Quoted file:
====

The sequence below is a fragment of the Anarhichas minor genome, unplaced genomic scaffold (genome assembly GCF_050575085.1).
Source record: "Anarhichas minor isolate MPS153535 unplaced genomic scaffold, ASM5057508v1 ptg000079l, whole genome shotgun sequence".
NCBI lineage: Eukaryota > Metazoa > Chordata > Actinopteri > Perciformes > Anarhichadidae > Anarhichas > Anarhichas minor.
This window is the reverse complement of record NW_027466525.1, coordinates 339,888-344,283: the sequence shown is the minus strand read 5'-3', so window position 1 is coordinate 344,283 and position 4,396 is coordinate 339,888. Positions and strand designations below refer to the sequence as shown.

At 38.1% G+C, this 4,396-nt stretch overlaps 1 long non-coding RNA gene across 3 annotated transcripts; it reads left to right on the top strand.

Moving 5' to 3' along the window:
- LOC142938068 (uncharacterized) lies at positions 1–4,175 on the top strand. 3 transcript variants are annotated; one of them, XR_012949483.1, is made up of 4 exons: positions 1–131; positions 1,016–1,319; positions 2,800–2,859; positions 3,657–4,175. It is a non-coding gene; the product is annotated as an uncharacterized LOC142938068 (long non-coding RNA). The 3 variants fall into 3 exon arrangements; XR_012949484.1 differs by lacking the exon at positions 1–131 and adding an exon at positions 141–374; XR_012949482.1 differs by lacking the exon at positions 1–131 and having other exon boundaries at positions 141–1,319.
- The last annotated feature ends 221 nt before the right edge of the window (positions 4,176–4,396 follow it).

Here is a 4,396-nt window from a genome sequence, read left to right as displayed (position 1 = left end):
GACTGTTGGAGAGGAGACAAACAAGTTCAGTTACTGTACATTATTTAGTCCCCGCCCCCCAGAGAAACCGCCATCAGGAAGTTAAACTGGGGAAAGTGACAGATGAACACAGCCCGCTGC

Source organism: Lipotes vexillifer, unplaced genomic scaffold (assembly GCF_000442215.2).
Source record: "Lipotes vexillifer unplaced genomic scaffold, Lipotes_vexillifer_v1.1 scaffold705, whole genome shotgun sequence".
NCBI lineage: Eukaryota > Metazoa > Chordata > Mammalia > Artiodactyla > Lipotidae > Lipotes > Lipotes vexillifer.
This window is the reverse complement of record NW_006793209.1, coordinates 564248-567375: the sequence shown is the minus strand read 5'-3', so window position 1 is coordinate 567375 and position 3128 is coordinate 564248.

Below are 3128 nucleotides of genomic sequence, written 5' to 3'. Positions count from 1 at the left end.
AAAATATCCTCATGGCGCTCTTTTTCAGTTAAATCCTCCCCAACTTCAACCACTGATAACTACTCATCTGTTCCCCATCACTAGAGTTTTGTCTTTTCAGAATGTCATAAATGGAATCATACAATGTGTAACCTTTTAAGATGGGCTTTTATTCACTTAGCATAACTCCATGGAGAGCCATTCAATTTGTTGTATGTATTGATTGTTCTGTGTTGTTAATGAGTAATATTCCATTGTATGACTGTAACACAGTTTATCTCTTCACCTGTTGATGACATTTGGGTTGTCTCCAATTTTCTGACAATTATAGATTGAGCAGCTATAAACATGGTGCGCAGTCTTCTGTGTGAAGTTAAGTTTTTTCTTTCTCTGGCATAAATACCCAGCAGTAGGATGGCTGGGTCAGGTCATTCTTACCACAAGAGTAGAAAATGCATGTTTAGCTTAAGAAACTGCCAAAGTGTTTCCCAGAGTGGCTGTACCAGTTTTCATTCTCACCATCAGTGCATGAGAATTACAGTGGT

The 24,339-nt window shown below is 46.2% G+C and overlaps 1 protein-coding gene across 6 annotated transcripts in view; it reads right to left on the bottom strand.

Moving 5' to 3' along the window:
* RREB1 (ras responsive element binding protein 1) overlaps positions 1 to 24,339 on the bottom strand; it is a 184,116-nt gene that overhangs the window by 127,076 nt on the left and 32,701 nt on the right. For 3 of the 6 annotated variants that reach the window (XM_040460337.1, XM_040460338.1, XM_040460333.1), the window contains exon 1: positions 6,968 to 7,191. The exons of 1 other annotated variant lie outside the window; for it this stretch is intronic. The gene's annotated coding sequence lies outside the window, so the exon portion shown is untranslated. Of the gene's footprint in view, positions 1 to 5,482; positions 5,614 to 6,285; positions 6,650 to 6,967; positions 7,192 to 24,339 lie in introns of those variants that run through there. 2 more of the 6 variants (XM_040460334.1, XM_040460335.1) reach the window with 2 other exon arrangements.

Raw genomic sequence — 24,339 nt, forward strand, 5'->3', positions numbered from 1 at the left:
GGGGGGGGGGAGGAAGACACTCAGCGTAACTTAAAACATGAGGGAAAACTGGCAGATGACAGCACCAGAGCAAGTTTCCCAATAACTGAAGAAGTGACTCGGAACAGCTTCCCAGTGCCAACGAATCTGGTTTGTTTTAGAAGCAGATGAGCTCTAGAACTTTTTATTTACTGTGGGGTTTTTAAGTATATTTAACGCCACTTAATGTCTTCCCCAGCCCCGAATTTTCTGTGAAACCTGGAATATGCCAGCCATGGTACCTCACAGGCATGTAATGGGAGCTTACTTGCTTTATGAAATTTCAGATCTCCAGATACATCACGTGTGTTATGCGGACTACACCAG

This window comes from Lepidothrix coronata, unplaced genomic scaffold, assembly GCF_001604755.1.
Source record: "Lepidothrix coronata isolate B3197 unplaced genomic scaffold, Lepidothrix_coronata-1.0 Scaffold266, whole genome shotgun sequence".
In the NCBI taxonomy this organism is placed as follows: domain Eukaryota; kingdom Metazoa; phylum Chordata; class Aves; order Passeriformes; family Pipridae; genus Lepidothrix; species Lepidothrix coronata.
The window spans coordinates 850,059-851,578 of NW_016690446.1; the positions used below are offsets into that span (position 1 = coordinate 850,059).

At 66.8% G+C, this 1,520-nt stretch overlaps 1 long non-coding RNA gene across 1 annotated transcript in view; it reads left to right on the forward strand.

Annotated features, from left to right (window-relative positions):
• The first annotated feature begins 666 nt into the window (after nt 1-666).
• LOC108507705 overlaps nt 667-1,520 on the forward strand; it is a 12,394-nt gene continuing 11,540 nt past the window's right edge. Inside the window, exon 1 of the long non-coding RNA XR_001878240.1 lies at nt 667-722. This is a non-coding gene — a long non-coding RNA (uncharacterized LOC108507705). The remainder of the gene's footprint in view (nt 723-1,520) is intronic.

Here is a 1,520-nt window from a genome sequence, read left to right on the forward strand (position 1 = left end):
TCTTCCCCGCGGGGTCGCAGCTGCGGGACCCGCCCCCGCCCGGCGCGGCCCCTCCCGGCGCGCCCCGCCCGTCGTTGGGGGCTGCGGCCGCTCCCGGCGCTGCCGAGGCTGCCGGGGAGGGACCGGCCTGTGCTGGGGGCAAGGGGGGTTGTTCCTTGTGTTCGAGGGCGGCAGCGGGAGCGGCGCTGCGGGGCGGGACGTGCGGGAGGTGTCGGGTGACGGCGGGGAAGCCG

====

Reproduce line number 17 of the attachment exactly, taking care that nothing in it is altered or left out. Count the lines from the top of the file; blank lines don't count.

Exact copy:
The 24,339-nt window shown below is 46.2% G+C and overlaps 1 protein-coding gene across 6 annotated transcripts in view; it reads right to left on the bottom strand.